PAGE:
David Copperfield may justly be considered one of English literature’s most enduring classics.
Perhaps it is appreciated by critics and general readers alike because it so remarkably captures the experiences and feelings of readers from any time period, most of whom can empathize with at least some aspect of David’s experience.
Today, it is evidence that some experiences in the various phases of life are timeless; in Dickens’ analysis of David’s thoughts and motivations, most readers can recognize something of their own reasoning and impulses.
Equally, the novel endures because it is quite simply a compelling story. Its mixture of meditation and adventure guarantees that the story strikes a strong balance between psychological contemplation and entertainment. Especially in the earlier chapters, the book is, quite simply, a page-turner.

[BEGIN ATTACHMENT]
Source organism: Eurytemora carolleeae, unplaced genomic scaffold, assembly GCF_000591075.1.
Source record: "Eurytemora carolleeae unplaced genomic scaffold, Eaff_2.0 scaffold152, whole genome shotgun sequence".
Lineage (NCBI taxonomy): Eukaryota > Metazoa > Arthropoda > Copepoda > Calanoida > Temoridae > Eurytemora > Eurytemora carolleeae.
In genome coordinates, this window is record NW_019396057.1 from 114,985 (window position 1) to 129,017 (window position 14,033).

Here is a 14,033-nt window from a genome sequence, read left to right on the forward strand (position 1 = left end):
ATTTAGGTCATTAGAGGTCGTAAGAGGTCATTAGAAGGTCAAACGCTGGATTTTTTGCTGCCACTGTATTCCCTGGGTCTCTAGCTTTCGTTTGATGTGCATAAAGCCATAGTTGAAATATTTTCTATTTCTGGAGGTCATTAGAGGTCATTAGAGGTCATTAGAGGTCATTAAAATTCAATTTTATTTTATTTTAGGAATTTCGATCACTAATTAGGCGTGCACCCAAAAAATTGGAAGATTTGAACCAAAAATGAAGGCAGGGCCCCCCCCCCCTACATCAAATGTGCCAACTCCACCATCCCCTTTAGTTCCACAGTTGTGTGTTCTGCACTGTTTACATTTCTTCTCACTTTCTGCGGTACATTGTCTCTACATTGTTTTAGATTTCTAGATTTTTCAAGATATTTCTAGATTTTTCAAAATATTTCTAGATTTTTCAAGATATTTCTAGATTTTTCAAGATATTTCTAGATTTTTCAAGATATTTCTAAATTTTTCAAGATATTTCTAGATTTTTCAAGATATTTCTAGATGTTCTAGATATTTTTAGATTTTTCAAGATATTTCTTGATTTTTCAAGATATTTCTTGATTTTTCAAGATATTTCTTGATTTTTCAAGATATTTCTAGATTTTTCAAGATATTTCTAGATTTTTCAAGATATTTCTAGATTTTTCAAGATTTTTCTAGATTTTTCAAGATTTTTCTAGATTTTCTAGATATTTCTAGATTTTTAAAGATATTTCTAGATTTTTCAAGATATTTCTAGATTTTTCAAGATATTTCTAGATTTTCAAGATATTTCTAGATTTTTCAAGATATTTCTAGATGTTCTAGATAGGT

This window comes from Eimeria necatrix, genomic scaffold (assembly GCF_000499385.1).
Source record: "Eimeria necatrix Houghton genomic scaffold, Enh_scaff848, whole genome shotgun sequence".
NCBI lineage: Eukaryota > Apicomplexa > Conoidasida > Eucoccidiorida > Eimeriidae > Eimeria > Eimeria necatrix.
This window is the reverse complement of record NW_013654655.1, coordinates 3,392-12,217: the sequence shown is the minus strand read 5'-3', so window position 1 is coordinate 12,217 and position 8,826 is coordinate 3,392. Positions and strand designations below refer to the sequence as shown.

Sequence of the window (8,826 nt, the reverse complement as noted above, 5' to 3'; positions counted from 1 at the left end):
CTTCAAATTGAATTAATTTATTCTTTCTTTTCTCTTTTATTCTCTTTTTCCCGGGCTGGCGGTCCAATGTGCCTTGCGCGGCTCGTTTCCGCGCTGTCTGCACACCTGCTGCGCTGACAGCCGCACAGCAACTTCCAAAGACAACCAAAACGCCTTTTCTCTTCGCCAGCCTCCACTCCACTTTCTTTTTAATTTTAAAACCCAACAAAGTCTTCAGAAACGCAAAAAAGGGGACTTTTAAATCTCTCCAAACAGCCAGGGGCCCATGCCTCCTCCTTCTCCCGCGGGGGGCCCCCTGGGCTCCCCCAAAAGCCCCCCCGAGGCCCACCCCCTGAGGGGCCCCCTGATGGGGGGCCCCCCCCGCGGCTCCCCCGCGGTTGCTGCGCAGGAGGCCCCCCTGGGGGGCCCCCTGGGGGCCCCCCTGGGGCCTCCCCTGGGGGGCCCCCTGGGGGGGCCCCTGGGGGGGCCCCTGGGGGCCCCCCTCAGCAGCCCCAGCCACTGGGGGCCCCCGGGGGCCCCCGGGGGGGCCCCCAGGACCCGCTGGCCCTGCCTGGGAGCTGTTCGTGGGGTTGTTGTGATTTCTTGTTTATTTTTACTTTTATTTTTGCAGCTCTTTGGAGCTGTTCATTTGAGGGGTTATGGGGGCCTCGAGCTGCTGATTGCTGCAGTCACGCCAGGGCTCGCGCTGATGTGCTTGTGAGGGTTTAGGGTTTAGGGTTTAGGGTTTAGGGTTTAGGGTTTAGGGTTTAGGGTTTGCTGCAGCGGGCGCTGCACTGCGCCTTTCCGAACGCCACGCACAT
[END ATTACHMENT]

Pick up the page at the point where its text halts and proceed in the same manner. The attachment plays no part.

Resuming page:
Some of the later parts of the work become slightly drawn out and even repetitive, but the change of pace between the rapid years of David’s childhood and the increasing pensiveness of his adult years captures the gradual transitions between the stages of human life.
The book is remarkable for its wide-ranging appeal, as well as for the sheer reach of its literary influence. Many authors, ranging from Leo Tolstoy through to Franz Kafka, have noted the impact the novel has had; even those normally unimpressed by Dickens, such as Virginia Wolfe, have praised David Copperfield.
Since the novel is semi-autobiographical and was written at the midway point of Dickens' writing career, the work also provides a fascinating insight into his thoughts and experiences.
David Copperfield can be enjoyed for a variety of reasons – adventure, comedy, psychology, or for the sorrow, honesty and entertainment value of the narrative. It is the sort of literary masterpiece against which all other works must be measured and for which all avid readers will reach.